PLSJC Director Alan Hall writes a weekly column discussing library and community news, history, and other interesting subjects.
The library system has just completed its 106th year of operation. If you count all the previous libraries that existed, it has been 190 years since the first subscription library was established in our area.
Again, it appears that when all the statistics are counted, 2005 will be another record year for usage of the Public Library of Steubenville and Jefferson County. We have exceeded 800,000 items checked out of the libraries every year in our new century, and the total keeps topping the year before.
Add to that number of "traditional library uses," all of the new ways that we are counting people using their library. Lots of people checkout e-books and e-audio books without ever stepping foot in the library. They simply download them from our library web site. More people search the various library databases online, and request things from the library collections from their home computer.
The library has become a state office by default. People come to the library to obtain forms and information formerly provided by other state and local offices that either don't exist or don't provide the information due to reduced staffs. And speaking of staff, the library system is operating with 15 percent less staff than in 2001, the same as many government agencies today.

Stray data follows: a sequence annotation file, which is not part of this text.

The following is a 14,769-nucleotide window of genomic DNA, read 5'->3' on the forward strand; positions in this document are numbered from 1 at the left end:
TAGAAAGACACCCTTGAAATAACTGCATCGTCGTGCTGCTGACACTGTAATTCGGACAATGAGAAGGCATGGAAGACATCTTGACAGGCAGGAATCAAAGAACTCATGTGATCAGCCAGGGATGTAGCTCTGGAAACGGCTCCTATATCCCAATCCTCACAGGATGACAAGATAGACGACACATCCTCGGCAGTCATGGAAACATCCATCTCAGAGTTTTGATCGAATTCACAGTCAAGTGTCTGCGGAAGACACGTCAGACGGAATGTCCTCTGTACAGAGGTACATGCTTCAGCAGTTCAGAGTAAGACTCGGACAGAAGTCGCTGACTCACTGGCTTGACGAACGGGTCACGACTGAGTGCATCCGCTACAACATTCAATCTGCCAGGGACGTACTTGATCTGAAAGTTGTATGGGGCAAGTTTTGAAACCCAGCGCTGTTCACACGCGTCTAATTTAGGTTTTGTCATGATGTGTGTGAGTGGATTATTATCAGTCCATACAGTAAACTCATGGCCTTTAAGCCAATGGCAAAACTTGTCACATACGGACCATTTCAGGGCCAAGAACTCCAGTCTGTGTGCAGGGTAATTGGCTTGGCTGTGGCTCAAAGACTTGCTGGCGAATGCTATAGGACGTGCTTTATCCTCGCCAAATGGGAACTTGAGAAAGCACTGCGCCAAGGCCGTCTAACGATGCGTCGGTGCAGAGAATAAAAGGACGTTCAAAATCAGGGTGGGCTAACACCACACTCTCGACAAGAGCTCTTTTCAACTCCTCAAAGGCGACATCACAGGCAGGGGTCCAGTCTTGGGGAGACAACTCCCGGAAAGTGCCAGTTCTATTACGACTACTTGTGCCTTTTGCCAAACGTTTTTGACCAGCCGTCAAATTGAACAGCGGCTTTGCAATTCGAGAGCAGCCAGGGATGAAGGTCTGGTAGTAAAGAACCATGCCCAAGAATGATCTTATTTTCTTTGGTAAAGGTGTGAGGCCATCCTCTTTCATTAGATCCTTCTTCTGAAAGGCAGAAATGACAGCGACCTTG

In 2005, Ohio's public libraries avoided a budget cut by the Legislature at the very last minute; yet continue to operate on less money than we had in 2001. Ohio's libraries continue to try to answer the question of state lawmakers, "Why are libraries in the state budget?" "Because you repealed our local tax in 1985, and replaced it with a portion of the state income tax" is the answer.
History fades, memories disappear, and re-education is ongoing. The Local Government Funding Committee has started work to review all of the local governments that are in the state budget, and my hope for 2006 is that an answer will be forthcoming to solve the budget problem.
Libraries seem to be the "last door with the last desk" for the public. State and local offices have disappeared or been reduced, and the public library assumes the information void. The Internet is viewed as a cheap solution to all the budget problems and information needs of the public. The Internet is a wonderful tool with great resources, but its customer service aspect is not even worth discussing.
In 2005, I kept a scorecard for each time I contacted a company or service using the "contact" button on their web page. Of the 17 contacts I made, I received responses from only two. The remaining 15 needed phone calls or written communication to get a response. I asked those 15 where my "contact" had gone, and it seemed to be in that "black hole" of the Internet that no one can find.
I am delighted that the public continues to use our public libraries, and that we provide a service necessary for society. I maintain a shelf of orphan books in my office. They are old, worn, and some quite tattered. I repair them so they will stand upright and proud on the shelf. They remind me that in 190 years, libraries have not changed. What have changed are the tools and resources that we have to serve you.